Wednesday, June 4, 2008

Lawmakers grill officials over veterans' mental health care

Lawmakers grill officials over veterans' mental health care

1 hour ago

WASHINGTON (AFP) — US Senators on Wednesday grilled Veterans Affairs Administration (VA) officials over an email branding soldiers as "compensation-seekers" and urging staff to make fewer diagnoses of post-traumatic stress disorder (PTSD).

"Citing 'compensation-seeking veterans,' the email in question encourages VA practitioners to avoid diagnosing veterans with PTSD in order to save time and money," Senator Patty Murray told a hearing of the Senate Veterans' Affairs committee.

"This email is a sad reminder that this administration's attempt to hide the true cost of war has begun to affect the way VA employees view their work," Murray said.

Mental health specialist Norma Perez sent out the email in March to staff at the VA medical center in Texas, where she was a coordinator of the PTSD clinical team.

Senators at the hearing cited the email as saying: "Given that we are having more and more compensation-seeking veterans, I would like to see you refrain from giving a diagnosis of PTSD straight out."

Perez said the aim of her email was to urge staff to be "more sensitive to what the veterans are going through." She did not explain how the email was intended to achieve that.

Other VA officials praised the veterans' agency in their testimonies and highlighted the enormous workload that is weighing it down as claims for PTSD snowball.

Since 1999, the number of US veterans receiving disability compensation for PTSD has increased nearly three-fold, from 120,000 to nearly 329,000, Patrick Dunne, VA under secretary for benefits, told the hearing.

Two-thirds were veterans of the Vietnam war, while the second biggest group were 37,460 veterans of the ongoing war in Iraq, he said.

Dr Michael Kussman, the VA under secretary for health, said Perez's email had been "taken out of context" and extolled the excellent mental health care provided by the VA.

The senators slammed the VA officials for not taking the "invisible" mental injuries of war as seriously as the obvious physical ones, and for "treating veterans in a cavalier manner."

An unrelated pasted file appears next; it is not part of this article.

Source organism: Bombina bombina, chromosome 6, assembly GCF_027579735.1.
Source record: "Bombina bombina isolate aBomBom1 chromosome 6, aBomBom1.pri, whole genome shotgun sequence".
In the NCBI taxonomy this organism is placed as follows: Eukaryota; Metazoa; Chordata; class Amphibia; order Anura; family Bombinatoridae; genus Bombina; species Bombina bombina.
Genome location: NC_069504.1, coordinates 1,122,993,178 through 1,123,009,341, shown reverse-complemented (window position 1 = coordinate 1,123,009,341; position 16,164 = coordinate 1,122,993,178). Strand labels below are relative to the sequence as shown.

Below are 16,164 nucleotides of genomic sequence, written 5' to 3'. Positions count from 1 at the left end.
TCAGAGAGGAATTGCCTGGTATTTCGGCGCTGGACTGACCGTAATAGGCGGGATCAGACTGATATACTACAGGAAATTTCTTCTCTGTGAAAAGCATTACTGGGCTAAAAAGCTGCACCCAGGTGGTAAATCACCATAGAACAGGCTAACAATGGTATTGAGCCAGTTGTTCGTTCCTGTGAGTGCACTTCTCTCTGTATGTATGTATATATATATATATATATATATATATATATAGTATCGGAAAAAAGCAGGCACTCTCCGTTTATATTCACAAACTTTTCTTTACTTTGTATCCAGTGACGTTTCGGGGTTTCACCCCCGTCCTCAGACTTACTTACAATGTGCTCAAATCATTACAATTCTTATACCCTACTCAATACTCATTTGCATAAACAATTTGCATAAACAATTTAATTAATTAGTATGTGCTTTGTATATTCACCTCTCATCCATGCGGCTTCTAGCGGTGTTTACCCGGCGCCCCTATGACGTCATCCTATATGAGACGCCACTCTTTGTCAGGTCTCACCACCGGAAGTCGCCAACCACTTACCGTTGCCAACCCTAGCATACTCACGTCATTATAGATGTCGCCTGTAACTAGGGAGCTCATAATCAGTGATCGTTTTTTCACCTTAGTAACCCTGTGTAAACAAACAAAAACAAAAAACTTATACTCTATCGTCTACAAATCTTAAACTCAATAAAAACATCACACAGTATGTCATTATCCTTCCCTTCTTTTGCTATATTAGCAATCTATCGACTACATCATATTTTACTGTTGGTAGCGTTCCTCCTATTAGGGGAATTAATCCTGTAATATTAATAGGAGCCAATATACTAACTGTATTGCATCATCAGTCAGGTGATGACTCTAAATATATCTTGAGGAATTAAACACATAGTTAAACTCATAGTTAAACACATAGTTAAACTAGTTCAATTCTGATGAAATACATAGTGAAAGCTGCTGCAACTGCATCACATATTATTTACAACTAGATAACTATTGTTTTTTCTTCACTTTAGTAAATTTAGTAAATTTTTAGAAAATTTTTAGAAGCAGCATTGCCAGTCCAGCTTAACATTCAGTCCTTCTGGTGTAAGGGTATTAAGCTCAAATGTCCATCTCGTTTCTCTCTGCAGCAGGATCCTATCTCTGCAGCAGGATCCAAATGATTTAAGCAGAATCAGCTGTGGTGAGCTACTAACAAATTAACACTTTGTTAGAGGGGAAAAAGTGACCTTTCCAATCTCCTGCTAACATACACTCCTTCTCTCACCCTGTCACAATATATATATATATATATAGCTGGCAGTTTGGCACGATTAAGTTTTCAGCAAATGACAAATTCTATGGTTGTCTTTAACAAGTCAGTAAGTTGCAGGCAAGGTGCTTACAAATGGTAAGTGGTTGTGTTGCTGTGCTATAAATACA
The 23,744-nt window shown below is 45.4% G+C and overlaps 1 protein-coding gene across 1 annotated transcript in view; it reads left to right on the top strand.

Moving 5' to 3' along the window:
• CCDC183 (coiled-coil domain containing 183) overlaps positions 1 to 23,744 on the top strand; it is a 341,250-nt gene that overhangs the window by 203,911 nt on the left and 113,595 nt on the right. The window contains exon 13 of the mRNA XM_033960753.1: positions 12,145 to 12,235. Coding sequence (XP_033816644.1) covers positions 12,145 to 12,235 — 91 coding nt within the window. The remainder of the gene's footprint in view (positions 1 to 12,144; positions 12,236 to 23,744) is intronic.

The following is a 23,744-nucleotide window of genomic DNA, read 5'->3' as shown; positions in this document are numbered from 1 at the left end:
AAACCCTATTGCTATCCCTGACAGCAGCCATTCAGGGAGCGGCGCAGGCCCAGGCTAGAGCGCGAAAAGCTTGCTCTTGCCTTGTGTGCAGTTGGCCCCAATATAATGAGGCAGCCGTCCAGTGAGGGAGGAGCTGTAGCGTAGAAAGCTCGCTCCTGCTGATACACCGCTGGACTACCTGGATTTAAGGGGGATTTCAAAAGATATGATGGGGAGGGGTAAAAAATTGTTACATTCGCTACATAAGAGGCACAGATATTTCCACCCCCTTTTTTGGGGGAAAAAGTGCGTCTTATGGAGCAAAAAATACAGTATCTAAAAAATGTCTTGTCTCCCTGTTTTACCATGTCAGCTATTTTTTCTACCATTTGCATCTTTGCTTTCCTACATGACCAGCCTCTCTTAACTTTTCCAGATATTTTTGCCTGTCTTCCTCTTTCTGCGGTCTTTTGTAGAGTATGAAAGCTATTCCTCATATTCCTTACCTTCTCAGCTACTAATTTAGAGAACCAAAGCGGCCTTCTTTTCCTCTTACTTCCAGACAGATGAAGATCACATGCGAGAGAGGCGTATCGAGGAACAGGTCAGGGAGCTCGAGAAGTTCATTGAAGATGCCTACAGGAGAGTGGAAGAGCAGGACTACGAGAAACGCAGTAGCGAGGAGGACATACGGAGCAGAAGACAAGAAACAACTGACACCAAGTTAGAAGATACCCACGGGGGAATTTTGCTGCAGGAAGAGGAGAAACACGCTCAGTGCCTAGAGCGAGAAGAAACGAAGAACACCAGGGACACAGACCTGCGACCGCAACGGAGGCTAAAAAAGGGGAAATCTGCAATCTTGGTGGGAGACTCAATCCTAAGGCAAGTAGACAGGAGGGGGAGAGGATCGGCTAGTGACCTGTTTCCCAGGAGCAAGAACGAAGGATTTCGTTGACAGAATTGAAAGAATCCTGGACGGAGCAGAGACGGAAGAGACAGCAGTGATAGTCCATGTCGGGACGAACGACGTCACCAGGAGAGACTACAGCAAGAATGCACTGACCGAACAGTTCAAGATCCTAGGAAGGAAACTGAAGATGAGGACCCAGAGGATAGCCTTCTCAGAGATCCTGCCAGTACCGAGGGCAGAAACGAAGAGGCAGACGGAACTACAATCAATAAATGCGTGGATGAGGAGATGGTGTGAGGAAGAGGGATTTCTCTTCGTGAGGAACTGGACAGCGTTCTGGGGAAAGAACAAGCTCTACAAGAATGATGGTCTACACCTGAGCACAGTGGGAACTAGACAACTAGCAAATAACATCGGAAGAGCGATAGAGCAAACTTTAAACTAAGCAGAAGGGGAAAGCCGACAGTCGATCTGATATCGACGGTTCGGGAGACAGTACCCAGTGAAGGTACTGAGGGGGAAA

"We need recognition from the VA that 'invisible' injuries are wreaking havoc on our soldiers and their families," said Senator Bernie Sanders of Vermont, the state with the most US fatalities per capita in Iraq, according to the senator's staff and press reports.

"Men and women see their lives fall apart when they come back home from this complex war and don't receive the care they deserve. We need the culture of the VA to change," he said.

Murray deplored that the VA was seen as "more of an obstacle than an ally" by soldiers seeking care and support after deployment.

Committee chair Daniel Akaka condemned the staggering numbers of soldiers returning from war with invisible wounds.

"With so many troops returning from multiple tours with various mental health issues, VA must have the credibility, resources and commitment to ensure that veterans are properly treated and compensated," Akaka said.

According to a study released in April by the RAND Corporation about 300,000 of the 1.6 million US troops who have deployed to Iraq and Afghanistan since 2002 suffer from PTSD or depression, but only around half have sought medical care for the conditions.

The study estimated the cost of treating soldiers diagnosed with PTSD or depression in the first two years following their return from Iraq or Afghanistan at up to 6.2 billion dollars.

The Pentagon last month issued data showing diagnoses of PTSD among troops who served in Iraq and Afghanistan had climbed from 9,549 in 2006 to 13,951 in 2007.

On Wednesday, the Pentagon said it is recruiting government public health workers to offset a shortage in mental health care providers for troops returning from war with mental problems.
Lawmakers grill officials over veterans' mental health care

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